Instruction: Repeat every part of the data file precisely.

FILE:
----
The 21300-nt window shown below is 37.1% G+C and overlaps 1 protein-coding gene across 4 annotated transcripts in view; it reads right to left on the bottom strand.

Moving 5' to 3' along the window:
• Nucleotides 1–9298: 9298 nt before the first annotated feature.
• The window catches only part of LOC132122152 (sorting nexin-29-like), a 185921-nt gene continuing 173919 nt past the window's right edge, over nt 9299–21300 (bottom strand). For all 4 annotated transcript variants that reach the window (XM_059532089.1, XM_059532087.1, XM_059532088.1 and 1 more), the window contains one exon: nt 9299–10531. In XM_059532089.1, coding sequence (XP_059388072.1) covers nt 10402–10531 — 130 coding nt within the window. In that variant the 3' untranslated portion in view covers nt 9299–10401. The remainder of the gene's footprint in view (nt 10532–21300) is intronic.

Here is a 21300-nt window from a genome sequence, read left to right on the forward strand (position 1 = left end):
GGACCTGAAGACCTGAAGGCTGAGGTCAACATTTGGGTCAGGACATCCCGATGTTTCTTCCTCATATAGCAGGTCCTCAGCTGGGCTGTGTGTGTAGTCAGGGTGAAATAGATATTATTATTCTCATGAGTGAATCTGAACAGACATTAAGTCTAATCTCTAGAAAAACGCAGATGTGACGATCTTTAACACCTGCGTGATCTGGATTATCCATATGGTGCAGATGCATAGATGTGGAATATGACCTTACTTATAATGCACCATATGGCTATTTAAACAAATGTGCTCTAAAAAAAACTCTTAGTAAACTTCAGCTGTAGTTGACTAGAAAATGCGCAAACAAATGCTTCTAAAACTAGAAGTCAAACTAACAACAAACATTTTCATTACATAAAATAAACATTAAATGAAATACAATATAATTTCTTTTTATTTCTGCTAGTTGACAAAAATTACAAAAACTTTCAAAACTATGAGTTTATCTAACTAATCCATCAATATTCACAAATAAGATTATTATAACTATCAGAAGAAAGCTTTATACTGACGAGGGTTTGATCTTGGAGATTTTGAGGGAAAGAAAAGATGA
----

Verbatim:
The 21300-nt window shown below is 37.1% G+C and overlaps 1 protein-coding gene across 4 annotated transcripts in view; it reads right to left on the bottom strand.

Moving 5' to 3' along the window:
• Nucleotides 1–9298: 9298 nt before the first annotated feature.
• The window catches only part of LOC132122152 (sorting nexin-29-like), a 185921-nt gene continuing 173919 nt past the window's right edge, over nt 9299–21300 (bottom strand). For all 4 annotated transcript variants that reach the window (XM_059532089.1, XM_059532087.1, XM_059532088.1 and 1 more), the window contains one exon: nt 9299–10531. In XM_059532089.1, coding sequence (XP_059388072.1) covers nt 10402–10531 — 130 coding nt within the window. In that variant the 3' untranslated portion in view covers nt 9299–10401. The remainder of the gene's footprint in view (nt 10532–21300) is intronic.

Here is a 21300-nt window from a genome sequence, read left to right on the forward strand (position 1 = left end):
GGACCTGAAGACCTGAAGGCTGAGGTCAACATTTGGGTCAGGACATCCCGATGTTTCTTCCTCATATAGCAGGTCCTCAGCTGGGCTGTGTGTGTAGTCAGGGTGAAATAGATATTATTATTCTCATGAGTGAATCTGAACAGACATTAAGTCTAATCTCTAGAAAAACGCAGATGTGACGATCTTTAACACCTGCGTGATCTGGATTATCCATATGGTGCAGATGCATAGATGTGGAATATGACCTTACTTATAATGCACCATATGGCTATTTAAACAAATGTGCTCTAAAAAAAACTCTTAGTAAACTTCAGCTGTAGTTGACTAGAAAATGCGCAAACAAATGCTTCTAAAACTAGAAGTCAAACTAACAACAAACATTTTCATTACATAAAATAAACATTAAATGAAATACAATATAATTTCTTTTTATTTCTGCTAGTTGACAAAAATTACAAAAACTTTCAAAACTATGAGTTTATCTAACTAATCCATCAATATTCACAAATAAGATTATTATAACTATCAGAAGAAAGCTTTATACTGACGAGGGTTTGATCTTGGAGATTTTGAGGGAAAGAAAAGATGA